Strider feels right. Every swing of the sweet plasma sword – cypher, to use the game’s parlance – is instant and electric in Double Helix’s new game. Every double jump, every slide kick through a boss, every slow vertical climb up the silvery Sci-Fi-Renaissance-Russian architecture; Strider feels just right.
No small feat. Making a video game character move with delicious tactility is hard on its own, and even harder when dealing with a character like Strider Hiryu. There’s no standard for how Capcom’s red-scarfed assassin should move. Does he have ponderous weight, jumping in slow arcs like in the original ’80s arcade game? Stiff and stubby like on the NES? Swift and brutal like in Marvel vs. Capcom 2? Crazy fast and wall-clingy like in PSone’s Strider 2?
Every swing of the sweet plasma sword is instant and electric in Double Helix’s new game.
The character is iconic but difficult to pin down in a singular way, popping up sporadically across three decades of gaming. Double Helix and Capcom aren’t really resurrecting a series in Strider so much as they’re trying to define one. They come close, very close, thanks to how good this game feels to play, but it isn’t quite definitive. Strider is an excellent game but one that sacrifices the crucial idiosyncrasies that made Hiryu’s scant appearances back in the day so memorable.
For anyone worried that they’ll have to go back and find a Putt Putt Golf with a working Strider cabinet to catch up on the story, fear not. Double Helix’s game is, at heart, a retelling of the original game and its NES counterpart. Hiryu is the baddest-ass assassin amongst the Striders, and he’s been sent into Kazakh City to take out Grandmaster Meio, a shadowy dictator doing his best Emperor Palpatine impression.
That’s pretty much it. Past villains like Solo, a jetpack-sporting bounty hunter, and The Three Winds, kung fu triplets rocking some Pai (from Virtua Fighter) style are back, alongside some new bad guys like a tank-driving general. These foes mug and monologue at the screen for a few seconds before and after fights, and even make some vague threats while you explore the metropolis, but that’s it for story. Strider is far more concerned with letting you jump around and slice up robots than delving into what makes this world tick.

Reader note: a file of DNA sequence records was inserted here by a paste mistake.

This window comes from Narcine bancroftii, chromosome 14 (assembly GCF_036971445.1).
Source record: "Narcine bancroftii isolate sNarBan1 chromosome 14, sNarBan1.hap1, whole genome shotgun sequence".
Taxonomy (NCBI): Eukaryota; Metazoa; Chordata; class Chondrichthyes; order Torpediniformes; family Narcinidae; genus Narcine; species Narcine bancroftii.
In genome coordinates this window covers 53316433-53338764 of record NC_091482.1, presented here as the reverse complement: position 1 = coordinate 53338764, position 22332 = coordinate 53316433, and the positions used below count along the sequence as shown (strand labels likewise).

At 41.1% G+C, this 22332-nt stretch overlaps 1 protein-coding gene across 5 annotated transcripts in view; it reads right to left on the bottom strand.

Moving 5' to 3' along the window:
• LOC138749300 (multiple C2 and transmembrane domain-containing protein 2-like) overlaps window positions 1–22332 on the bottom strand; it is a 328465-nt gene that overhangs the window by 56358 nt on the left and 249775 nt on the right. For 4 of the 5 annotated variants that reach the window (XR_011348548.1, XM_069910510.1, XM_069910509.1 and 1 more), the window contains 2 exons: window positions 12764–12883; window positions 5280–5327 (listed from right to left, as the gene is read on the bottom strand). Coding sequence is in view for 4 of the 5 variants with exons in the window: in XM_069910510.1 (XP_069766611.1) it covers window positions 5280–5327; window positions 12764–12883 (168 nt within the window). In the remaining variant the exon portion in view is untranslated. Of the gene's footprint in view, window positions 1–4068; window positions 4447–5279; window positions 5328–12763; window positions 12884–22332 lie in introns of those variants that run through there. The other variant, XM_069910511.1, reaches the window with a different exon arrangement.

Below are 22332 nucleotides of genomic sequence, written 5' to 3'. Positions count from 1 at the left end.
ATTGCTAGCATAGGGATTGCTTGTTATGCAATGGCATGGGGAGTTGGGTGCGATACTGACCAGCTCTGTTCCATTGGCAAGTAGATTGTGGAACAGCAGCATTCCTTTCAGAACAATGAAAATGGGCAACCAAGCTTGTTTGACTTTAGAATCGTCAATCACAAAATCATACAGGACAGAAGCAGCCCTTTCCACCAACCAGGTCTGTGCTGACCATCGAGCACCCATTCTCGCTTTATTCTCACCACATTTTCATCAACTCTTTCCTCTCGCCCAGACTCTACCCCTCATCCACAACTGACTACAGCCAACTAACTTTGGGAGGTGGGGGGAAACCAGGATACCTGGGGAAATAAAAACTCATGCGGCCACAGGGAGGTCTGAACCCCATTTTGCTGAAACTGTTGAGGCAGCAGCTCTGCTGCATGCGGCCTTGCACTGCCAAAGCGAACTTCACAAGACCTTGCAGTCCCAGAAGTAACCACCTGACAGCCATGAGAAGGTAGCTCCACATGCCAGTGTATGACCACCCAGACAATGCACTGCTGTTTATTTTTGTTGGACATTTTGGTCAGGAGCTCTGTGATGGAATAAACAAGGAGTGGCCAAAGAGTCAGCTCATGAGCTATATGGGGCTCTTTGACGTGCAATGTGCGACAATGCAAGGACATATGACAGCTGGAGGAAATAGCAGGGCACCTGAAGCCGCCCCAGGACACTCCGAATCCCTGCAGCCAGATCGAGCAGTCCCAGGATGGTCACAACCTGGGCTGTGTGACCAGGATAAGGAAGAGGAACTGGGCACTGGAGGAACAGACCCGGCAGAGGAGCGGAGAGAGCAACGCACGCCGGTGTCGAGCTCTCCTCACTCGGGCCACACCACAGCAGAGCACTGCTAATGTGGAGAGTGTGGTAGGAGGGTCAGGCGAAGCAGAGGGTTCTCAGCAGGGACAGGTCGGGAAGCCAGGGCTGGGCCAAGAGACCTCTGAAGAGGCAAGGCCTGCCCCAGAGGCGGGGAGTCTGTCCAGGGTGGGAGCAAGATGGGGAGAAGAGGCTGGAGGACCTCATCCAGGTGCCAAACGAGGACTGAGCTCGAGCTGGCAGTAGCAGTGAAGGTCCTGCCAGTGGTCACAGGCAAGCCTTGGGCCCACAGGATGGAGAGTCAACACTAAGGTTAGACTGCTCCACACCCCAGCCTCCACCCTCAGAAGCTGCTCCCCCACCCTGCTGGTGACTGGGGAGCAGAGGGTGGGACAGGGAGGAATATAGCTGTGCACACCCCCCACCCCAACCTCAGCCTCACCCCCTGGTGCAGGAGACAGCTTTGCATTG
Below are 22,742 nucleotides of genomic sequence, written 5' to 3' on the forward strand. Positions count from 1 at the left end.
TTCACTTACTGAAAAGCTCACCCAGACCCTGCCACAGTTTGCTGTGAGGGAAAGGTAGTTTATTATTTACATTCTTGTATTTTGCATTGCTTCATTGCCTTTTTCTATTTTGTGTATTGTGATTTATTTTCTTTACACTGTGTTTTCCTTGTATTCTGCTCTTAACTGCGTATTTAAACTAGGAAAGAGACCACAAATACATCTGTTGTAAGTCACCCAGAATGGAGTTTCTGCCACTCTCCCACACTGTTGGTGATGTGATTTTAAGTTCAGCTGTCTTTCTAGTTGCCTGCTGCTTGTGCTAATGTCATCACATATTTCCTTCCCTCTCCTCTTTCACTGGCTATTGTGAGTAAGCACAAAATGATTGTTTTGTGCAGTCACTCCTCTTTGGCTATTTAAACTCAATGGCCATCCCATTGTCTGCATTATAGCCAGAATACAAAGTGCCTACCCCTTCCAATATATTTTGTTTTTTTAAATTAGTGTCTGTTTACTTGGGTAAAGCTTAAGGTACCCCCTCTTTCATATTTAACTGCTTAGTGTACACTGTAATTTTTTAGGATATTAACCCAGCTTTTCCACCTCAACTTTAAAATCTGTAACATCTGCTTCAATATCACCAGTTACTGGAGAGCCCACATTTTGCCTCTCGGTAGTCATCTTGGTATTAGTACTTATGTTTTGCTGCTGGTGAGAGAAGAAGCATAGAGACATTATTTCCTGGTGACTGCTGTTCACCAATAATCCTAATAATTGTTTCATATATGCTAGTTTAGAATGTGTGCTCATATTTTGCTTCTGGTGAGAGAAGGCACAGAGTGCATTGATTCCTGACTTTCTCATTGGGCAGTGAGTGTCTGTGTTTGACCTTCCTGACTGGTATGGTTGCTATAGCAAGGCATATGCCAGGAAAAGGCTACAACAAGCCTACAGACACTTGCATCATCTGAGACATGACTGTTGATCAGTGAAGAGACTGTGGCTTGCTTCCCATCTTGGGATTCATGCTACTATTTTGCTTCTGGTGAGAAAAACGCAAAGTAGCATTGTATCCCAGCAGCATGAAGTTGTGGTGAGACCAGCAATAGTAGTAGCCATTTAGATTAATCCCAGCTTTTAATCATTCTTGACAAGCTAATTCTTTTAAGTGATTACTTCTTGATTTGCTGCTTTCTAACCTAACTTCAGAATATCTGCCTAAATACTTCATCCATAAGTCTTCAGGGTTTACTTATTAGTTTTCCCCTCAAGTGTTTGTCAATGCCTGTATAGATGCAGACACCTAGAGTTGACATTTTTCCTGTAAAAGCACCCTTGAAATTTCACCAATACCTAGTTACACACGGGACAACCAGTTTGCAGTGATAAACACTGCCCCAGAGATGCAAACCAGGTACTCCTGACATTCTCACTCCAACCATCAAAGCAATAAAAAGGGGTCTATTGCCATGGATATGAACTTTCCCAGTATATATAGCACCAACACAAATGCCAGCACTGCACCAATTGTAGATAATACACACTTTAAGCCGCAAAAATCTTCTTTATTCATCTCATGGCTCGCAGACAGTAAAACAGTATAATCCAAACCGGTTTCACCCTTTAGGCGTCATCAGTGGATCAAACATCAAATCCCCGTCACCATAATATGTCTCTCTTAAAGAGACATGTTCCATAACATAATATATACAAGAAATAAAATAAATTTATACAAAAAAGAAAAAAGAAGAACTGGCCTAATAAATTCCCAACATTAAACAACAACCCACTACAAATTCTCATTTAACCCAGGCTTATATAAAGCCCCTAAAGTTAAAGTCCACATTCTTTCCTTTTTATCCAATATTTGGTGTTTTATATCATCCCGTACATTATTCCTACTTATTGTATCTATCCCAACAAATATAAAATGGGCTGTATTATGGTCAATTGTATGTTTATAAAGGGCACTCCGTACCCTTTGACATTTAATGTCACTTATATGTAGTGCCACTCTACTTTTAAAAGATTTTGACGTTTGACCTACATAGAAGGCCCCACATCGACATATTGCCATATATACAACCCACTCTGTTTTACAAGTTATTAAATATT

That’s just fine when the leaping and slicing is so very succulent. Hiryu is greasy fast and eminently controllable, flying down the cramped hallways and across big open rooms throughout Kazakh City. No version of the character has played this well. At the beginning you can only jump a single time and swing his signature sword, but each goal leading you through the game’s substantial, interconnected world typically ends in a new skill. Eventually Hiryu can double jump, slide kick, dive bomb, air dash, and throw kunai knives, as well as call in robot helpers called Options. New plasma upgrades also change attack effects; orange plasma gives the cypher a fire effect and makes kunai explosive, for example. Plasmas are essential for defeating different enemy types later on.